Nothing could prepare me for the strange experience of being on top of Mount Vesuvius at night. Of course it was not just any night, but August 10, an evening in which the sky was filled with shooting stars dedicated to Saint Lawrence, (La Notte di San Lorenzo).
Here in the region that gave birth to Italian wine, some of the varietals are said to date to the ancient Greeks.
Wine shop and ancient ruins in Naples, Italy.
May 22nd through 24th brought the 7th edition of Vitignoitalia to Napoli. Three days devoted entirely to Italian wines and varietals, it united some 300 Italian wine producers with 35 buyers and some 12,000 wine enthusiasts from around the world.
Thursday night we spent the evening in one of our favorite places in Chiaia, Antica Latteria 1950. A small trattoria tucked along one of Chiaia’s narrow cobble stoned alleys, we have been frequenting Antica Latteria since we first moved down here from Posillipo. We probably eat dinner here at least once a week and it is my […]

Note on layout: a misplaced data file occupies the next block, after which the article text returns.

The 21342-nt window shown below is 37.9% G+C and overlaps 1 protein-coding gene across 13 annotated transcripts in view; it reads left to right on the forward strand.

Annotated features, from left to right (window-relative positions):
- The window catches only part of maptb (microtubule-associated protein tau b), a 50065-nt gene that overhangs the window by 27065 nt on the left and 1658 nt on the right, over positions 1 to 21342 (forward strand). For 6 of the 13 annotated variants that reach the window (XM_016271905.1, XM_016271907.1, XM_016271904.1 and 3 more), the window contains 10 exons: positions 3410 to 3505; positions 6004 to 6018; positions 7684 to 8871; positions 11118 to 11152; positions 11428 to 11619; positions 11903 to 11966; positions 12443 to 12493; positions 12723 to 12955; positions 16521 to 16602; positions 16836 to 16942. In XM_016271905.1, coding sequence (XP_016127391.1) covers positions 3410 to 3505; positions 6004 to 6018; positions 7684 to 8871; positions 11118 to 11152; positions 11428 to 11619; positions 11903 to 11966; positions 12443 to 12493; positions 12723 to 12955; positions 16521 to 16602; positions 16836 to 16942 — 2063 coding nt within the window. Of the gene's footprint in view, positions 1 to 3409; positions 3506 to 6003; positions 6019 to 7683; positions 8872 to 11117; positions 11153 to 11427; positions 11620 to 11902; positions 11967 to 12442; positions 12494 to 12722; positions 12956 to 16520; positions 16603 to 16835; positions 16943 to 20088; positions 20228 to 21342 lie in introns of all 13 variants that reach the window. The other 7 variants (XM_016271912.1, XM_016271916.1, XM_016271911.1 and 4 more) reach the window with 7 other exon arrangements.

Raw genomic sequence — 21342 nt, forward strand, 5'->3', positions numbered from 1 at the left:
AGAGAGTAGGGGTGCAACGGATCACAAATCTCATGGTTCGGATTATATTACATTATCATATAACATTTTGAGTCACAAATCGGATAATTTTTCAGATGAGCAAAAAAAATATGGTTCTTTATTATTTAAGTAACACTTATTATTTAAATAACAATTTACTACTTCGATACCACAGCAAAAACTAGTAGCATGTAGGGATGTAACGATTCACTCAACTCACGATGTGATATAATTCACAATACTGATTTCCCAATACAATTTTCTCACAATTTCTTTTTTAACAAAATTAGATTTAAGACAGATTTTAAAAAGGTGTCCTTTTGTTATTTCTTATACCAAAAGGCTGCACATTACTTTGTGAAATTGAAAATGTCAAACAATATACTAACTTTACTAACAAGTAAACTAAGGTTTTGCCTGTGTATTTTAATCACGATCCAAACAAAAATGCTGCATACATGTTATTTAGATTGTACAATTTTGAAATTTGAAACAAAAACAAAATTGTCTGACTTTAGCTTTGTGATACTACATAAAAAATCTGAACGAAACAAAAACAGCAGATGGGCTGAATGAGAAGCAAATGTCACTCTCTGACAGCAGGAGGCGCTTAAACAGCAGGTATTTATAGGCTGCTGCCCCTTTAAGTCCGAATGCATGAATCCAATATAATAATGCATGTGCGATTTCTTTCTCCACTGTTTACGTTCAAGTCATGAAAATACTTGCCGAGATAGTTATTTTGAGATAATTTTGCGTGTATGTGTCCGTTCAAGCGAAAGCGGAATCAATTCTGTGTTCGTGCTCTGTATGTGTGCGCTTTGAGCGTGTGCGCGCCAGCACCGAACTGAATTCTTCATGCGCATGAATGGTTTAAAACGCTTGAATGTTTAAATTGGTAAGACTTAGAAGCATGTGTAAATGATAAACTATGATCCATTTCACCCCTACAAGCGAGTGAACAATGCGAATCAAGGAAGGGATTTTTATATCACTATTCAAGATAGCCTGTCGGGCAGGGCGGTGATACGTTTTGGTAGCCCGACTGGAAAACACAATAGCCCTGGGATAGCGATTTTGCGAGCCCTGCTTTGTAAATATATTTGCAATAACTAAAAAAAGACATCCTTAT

Fiano di Avellino, one of Campania’s most important white wines and a spectacular wine for summer enjoyment, is made from the ancient Southern Italian grape varietal we call Fiano.
Generally believed to be based on a sub-varietal of original Greco vines introduced to Italy by the Greeks, Greco di Tufo is a fine wine of Southern Italy that finds unique expression in the volcanic soils of Campania.
Many scholars credit the Greeks for having introduced Aglianico into Italy. The name “Aglianico” appears to have evolved sometime during the 15th century as a corruption of its earlier name Hellenico or Hellenica.
For its 6th annual edition, the Vitigno Italia Wine Trade Fair pulled out all the stops and put on a spectacular show. And while the wine was definitely the star, the venue made the day. Set in Naples 13th century Castel dell’Ovo on the Isle of Megaride, home to the famous legend of Partenope and Virgil’s mythical egg, the backdrop couldn’t have been more captivating.
The name Falanghina derives from the Latin word “falanga”, a wooden pole, in reference to the manner of cultivation as it known was to the ancients who used wooden poles to train and support the vines.